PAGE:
 Vaccine development: One can accelerate the process tremendously by producing viruses synthetically and then use those for vaccine development.
 This, in addition to saving lives, can add to our economy, where India is already an acknowledged world leader.
 Big projects require large funding and it’s better for India to share the cost and risks (technical, scientific and financial) with other countries in executing such large projects.
 Additionally, projects like HGP-write will provide Indian scientists access to knowledge and expertise of a renowned group of global thought leaders.

Concerns: The concerns range from the ethical to the scientific.
 There are genuine fears among a section of the society that one day, humans will be able to play god by synthesising new genomes that may create new creatures with potential for misuse. For example, sterile, genetically-rewritten mosquitoes could create imbalances in ecological niches and wipe out entire populations of insects.
 Then there are the unintended side- effects of releasing modified mosquitoes into the wild, who which could transfer their genes to non-target species.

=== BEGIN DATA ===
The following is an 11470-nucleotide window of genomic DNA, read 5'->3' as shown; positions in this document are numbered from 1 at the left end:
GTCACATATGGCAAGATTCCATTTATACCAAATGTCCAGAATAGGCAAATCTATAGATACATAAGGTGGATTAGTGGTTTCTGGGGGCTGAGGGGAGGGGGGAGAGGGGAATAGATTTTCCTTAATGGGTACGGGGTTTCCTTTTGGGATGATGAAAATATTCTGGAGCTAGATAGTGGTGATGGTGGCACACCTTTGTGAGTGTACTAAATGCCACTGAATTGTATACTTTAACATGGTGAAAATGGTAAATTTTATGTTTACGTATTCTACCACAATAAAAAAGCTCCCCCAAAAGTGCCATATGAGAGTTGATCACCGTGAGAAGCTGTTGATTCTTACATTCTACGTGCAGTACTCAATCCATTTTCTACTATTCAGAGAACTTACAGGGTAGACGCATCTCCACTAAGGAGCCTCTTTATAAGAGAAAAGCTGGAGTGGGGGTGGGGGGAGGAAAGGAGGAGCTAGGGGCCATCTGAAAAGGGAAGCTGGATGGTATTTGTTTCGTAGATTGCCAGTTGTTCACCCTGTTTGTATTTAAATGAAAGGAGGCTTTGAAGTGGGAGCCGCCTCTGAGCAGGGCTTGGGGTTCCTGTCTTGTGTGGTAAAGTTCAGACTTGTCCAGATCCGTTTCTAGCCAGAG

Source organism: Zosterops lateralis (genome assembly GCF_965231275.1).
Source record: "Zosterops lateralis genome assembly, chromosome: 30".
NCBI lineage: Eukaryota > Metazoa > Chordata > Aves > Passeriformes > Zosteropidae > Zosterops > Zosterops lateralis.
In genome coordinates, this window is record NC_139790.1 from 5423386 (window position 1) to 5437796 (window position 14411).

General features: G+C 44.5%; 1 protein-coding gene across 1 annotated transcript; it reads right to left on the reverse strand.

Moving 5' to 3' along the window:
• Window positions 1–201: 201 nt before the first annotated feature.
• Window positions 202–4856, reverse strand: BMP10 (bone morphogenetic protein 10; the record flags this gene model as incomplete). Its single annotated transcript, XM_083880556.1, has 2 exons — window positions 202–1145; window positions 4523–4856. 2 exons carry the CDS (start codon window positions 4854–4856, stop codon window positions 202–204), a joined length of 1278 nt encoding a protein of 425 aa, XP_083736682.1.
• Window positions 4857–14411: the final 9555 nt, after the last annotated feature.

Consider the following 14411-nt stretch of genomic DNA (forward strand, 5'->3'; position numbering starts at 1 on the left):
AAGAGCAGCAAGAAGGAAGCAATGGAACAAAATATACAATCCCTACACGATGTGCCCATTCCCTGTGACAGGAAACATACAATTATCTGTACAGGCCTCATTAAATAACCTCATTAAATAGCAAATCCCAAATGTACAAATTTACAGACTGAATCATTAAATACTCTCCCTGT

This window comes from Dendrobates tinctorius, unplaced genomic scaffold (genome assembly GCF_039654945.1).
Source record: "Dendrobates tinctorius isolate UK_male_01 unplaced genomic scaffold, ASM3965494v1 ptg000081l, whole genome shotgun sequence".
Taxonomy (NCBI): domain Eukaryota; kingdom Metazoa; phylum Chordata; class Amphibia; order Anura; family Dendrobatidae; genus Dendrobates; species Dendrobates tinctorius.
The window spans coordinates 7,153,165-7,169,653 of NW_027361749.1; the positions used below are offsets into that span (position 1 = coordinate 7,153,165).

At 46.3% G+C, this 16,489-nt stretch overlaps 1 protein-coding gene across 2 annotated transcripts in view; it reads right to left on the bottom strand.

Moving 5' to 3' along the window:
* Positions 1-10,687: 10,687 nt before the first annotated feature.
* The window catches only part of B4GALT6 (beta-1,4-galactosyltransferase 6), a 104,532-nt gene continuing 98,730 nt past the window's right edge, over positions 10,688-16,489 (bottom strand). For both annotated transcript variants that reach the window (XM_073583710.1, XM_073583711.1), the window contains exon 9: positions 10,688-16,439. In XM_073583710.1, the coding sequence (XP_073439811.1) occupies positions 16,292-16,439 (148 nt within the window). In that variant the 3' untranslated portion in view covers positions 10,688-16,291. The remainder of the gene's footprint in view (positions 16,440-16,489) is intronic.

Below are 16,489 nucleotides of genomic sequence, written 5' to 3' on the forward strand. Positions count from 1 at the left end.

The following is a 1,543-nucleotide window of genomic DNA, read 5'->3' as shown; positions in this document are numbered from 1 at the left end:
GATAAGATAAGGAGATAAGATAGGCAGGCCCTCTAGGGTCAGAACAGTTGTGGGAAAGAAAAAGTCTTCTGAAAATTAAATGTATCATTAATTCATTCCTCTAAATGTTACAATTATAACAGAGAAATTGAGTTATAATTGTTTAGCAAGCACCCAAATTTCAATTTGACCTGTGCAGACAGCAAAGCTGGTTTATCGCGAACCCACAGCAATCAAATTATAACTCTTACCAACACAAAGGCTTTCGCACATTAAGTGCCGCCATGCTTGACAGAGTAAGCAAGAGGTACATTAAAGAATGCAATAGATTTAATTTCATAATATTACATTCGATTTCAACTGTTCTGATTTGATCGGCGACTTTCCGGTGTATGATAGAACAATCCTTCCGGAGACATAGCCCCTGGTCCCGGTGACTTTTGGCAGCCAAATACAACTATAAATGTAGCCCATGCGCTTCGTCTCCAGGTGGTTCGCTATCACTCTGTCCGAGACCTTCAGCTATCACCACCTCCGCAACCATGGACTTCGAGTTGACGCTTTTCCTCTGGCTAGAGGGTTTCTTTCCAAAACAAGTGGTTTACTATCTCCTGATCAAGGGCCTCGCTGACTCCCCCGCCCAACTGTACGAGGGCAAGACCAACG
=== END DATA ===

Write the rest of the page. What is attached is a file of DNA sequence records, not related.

 Designing tighter and high containment-level field trials are is essential to control this.
 The correct answer may not be to eliminate the mosquito population but to make the mosquito either harmless or an unviable host for deadly pathogens.

Way forward
 India should not to shy away from participating in science-led activities but to do it correctly from the beginning within a transparent policy framework.
 India did not participate in HGP-read but a large number of scientific discoveries that originated in India in the last decade owe their success to the availability of a reference human genome sequence.
 India has reached a stage in world science where the consequences of not participating in such international efforts may bring more harm than good in the long run.
 As government programmes like universal Internet connectivity reach our nation’s hinterland, India’s technologically-savvy youth are waiting to harness the benefits of human genome to innovate and contribute to our economy. HGP-write will add to this.

5.2. EXPLORING METALS IN INDIAN OCEAN